When you talk about the most dominant pitchers in the last decade, it’s hard not to mention David Price.
Though he has dealt with injuries in the last few years, he still has had success on the mound. Our MLB bro has accomplished a lot throughout his 14-year career. Before the 2021 season, Price’s last appearance on the mound came in 2019 as he opted to not play during the 2020 season because of COVID-19 concerns.
He was still awarded a championship ring by the Dodgers for his veteran leadership and his likeability in the locker room.
He made his first appearance coming out of the bullpen on April 2nd against the Colorado Rockies. Price threw 1.2 giving up two runs on five hits.
The 35-year-old made his first start on May 20th against the Arizona Diamondbacks. He had a solid outing that game going two innings and not allowing a run.
Don’t let the age fool you, Price can still pitch. Throughout his career, Price has been a pitcher opposing teams have had difficulties with.
Let’s throw out some of his accolades:
World Series Champion
AL Cy Young Award
AL Comeback Player of the Year
AL wins leader
Two-time AL ERA leader
MLB strikeout leader
Golden Spikes Award
Dick Howser Trophy
That is an impressive resume right there and shows why Price has been one of the most dominant pitchers in the game.
This season, Price has steadily worked his way back into the rotation for the LA Dodgers. Through 11 games, he is 1-0 with a 3.31 ERA and 19 strikeouts. He recently reached a significant milestone registering his 2,000th strikeout which came on May 27th against the San Francisco Giants.
“It’s taken a lot of hard work, a lot of pitches thrown,” Price said in an article from the Los Angeles Sentinel. “Whenever I see a milestone like that, its longevity in this game. To be able to have that at the highest level of baseball, it’s special to me.”
Price started that game and went 2.2 innings, finishing with five strikeouts as the Dodgers picked up the 4-3 victory.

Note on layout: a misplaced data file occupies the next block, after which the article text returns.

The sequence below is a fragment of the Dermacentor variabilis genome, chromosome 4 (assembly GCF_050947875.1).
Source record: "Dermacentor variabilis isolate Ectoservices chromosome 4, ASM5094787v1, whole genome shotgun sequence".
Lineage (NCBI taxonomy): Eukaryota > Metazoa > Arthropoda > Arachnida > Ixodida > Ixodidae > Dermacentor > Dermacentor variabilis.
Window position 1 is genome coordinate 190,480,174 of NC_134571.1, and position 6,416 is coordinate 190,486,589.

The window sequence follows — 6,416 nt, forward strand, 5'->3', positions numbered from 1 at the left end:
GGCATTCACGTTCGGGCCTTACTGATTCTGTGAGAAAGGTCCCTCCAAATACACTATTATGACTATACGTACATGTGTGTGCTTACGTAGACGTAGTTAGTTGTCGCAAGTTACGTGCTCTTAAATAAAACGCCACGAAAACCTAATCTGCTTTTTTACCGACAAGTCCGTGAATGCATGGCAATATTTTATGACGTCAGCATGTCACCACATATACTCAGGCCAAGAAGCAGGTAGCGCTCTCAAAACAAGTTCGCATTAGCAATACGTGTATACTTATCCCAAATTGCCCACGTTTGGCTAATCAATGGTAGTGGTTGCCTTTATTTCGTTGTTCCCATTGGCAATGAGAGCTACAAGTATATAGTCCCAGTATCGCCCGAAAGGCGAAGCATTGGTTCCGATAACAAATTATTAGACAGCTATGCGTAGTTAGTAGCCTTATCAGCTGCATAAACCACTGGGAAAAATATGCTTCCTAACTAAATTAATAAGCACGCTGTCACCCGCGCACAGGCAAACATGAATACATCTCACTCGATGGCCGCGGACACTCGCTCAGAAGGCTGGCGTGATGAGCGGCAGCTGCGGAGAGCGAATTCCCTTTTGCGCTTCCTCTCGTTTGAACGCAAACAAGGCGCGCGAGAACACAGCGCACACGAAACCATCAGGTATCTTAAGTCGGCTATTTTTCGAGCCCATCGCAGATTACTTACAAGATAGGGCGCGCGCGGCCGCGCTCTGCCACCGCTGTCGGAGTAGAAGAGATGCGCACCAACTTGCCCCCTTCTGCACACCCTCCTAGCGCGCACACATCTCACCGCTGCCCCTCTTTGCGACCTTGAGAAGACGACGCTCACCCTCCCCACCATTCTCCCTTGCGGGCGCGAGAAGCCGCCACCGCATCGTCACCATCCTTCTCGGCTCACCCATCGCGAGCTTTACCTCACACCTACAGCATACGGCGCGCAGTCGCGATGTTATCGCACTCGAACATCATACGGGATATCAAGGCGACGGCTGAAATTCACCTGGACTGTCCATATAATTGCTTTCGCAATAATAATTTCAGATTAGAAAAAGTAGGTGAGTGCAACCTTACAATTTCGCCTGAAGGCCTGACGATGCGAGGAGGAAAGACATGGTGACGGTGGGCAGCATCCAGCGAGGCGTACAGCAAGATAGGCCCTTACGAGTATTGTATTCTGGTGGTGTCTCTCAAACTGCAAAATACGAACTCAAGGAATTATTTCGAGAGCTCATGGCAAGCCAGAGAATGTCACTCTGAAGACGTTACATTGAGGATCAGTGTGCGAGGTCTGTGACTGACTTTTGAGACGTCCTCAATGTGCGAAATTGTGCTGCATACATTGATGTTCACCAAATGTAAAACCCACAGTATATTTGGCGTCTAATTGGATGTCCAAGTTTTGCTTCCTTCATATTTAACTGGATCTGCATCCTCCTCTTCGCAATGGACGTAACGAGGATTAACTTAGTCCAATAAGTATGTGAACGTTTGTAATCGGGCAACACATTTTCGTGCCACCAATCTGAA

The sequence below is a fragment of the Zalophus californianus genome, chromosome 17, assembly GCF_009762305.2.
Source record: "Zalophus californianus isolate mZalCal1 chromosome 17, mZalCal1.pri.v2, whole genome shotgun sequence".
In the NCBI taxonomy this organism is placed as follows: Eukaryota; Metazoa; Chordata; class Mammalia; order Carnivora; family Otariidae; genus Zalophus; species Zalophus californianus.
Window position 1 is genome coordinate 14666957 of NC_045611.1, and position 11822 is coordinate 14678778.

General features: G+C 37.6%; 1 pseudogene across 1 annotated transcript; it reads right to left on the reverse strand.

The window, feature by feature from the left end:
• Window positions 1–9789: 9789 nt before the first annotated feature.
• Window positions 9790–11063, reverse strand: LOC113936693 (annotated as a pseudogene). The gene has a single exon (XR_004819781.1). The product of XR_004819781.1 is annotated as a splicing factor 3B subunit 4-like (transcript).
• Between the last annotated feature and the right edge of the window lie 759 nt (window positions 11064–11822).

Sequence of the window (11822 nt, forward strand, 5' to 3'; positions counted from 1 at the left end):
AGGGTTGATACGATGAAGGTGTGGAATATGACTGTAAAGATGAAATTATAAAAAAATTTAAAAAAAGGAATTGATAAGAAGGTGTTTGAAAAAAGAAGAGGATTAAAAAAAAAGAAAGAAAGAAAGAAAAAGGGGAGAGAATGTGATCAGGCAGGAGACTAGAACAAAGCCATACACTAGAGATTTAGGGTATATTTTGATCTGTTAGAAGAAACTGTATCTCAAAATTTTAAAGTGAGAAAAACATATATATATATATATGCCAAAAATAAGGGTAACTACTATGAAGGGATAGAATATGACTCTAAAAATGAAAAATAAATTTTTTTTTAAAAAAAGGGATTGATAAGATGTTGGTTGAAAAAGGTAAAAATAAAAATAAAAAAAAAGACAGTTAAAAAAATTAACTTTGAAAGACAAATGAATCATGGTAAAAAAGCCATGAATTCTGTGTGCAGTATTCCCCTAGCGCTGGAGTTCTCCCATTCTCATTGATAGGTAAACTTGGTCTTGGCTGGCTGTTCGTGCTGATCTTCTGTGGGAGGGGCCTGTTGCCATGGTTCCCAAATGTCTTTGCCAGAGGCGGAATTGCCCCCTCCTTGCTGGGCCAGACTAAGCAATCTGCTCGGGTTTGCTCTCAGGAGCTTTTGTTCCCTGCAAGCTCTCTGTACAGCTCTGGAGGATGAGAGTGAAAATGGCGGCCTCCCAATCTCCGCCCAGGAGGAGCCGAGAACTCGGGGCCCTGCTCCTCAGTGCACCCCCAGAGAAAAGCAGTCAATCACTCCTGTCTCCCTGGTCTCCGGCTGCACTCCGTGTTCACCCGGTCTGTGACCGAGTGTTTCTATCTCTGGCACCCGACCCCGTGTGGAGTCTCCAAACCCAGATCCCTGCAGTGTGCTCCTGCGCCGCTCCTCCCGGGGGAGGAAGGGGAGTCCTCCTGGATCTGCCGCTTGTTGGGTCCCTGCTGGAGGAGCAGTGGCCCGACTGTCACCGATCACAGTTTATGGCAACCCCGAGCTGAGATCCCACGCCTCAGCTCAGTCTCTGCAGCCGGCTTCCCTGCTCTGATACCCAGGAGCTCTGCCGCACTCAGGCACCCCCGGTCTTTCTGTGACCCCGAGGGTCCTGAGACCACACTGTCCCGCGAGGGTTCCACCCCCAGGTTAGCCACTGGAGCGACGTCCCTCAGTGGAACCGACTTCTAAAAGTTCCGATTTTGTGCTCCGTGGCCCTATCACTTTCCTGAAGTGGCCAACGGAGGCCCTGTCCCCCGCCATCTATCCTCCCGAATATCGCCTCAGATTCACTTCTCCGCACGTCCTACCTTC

He’s currently in the top 100 for most strikeouts in MLB history.
You can see that Price is getting more comfortable on the mound as he’s making more appearances out there.
He made his third start of the season on June 1st against the St. Louis Cardinals. He only lasted 1.2 innings but surrendered just two runs before Joe Kelly came in to relieve him. The Dodgers know Price has been a workhorse throughout his career, so they will pick their spots as to where he can be most effective for them.
Here’s something to note, Price is the last Black pitcher to win 20 games in a season.
That’s right, he did it in 2012 with the Tampa Bay Rays, the first MLB team he played for. He finished that season with a 20-5 record and won the AL Cy Young Award. Before Price, CC Sabathia was the last Black pitcher to win 20 games in a season, doing it in 2010 with the New York Yankees (20-7).
Only three Black pitchers have won 20 games since 2005 and Dontrelle Willis is the third one when he went 22-10 in 2005 with the Florida Marlins. Price is a winner and he’s done a lot of that throughout his career. And he still has something left in the tank.
It would be foolish to leave out Price’s name when you talk about the best Black pitchers to ever pitch in the MLB. Numbers don’t lie and when his career is over, he will still be mentioned amongst the best to step on the mound.
Since retiring, former MLB Black Knight CC Sabathia has a media and lifestyle brand named Roots of Fight which celebrates the improbable achievements of history’s most legendary athletes and their unique battle for greatness.
CC presented David Price with some special drip in the form of a sweatshirt and joggers. The logo has an Ace of spade between the two C’s with a B hovering over the Ace of Spade.
What’s A Black Ace?
The logo represents the Black Aces of MLB. That exclusive fraternity that hasn’t had a member enter since 2012 when Price went 20-5 for the Toronto Blue Jays. In many ways, Sabathia and Price are brothers beyond baseball and through their historical achievements have a unique bond that will tie them together in MLB lore.
“The term “Black Aces,” derived from the book, Baseball’s Only African-American Twenty-Game Winners, written by former major leaguer, and group member, Jim “Mudcat” Grant, the first African-American 20-game winner in the American League (Minnesota Twins, 1965) and the first African-American to win a World Series Game in the American League (1965).